However, as with many of the rules recently proposed or adopted by the SEC, this one is not free from criticism, as NASAA yesterday released the following statement:

“We appreciate that all five Commissioners recognize the efforts of state securities regulators and NASAA to successfully implement a modernized and streamlined Coordinated Review program for Regulation A offerings to help small and emerging businesses raise investment capital. The program has been lauded for effectively streamlining the state review process that promotes efficiency by providing centralized filing, unified comments, and a definitive timeline for review.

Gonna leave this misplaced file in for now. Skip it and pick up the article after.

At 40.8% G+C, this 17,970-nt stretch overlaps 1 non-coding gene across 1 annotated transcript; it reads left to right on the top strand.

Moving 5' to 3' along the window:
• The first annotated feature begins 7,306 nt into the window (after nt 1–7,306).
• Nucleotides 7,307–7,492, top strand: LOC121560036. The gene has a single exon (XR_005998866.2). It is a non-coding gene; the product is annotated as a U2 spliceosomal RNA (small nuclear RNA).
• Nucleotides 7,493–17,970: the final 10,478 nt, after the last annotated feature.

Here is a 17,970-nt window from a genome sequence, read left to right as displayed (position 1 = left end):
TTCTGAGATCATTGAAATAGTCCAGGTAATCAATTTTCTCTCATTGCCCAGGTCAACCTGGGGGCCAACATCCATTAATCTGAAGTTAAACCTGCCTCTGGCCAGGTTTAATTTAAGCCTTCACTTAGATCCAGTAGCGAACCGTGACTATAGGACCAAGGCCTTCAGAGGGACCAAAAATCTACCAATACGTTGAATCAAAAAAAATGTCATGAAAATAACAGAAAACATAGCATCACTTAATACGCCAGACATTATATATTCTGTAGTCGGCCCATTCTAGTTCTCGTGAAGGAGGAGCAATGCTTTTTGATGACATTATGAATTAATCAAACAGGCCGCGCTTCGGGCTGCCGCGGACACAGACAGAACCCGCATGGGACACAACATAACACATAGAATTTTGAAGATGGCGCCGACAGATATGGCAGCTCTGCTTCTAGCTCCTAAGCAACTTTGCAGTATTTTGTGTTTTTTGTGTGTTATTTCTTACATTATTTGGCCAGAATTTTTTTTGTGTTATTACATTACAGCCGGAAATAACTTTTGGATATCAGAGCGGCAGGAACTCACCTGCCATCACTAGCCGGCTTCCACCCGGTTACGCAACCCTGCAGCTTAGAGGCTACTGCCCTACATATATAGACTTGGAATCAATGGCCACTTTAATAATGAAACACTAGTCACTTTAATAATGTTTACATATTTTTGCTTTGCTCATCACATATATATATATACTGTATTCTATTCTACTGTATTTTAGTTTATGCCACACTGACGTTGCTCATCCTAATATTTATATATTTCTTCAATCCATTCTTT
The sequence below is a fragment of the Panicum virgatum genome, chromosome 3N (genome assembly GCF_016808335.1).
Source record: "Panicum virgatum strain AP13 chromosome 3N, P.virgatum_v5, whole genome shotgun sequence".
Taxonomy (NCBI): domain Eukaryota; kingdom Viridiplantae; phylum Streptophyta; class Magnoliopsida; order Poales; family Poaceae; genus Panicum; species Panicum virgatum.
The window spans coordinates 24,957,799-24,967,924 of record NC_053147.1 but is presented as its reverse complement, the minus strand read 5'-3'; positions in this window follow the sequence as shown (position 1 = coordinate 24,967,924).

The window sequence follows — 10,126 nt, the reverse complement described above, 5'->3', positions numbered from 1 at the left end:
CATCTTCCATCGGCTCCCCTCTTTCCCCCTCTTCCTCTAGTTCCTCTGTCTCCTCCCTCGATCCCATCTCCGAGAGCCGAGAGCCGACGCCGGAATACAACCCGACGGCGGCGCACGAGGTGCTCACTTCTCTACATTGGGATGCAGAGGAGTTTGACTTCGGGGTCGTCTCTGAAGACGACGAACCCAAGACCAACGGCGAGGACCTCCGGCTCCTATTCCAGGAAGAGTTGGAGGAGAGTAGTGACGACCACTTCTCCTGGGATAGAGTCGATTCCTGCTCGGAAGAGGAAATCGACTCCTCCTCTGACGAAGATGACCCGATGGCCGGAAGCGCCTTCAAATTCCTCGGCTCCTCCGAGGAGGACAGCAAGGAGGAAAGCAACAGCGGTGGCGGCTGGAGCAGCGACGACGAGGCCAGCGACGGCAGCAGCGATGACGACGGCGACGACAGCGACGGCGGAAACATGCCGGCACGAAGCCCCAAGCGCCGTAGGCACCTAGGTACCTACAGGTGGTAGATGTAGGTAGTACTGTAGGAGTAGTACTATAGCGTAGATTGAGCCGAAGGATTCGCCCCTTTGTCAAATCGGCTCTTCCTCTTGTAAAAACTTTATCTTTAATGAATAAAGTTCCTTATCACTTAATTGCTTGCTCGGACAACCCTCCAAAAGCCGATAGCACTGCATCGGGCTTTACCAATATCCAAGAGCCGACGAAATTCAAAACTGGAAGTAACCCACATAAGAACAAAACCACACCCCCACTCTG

However, it appears that the SEC has adopted a rule that fails to fully recognize the significant benefits of this program to issuers and investors alike. We continue to have concerns that the rule does not maintain the important investor protection role of state securities regulators and must look more closely at the final rule as we evaluate our options.”

The SEC hopes that Regulation A+ will fare better than the current Regulation A and become a more practical way for smaller issuers to access the public markets. Only time will tell if these new offering requirements will lead to easier access to capital.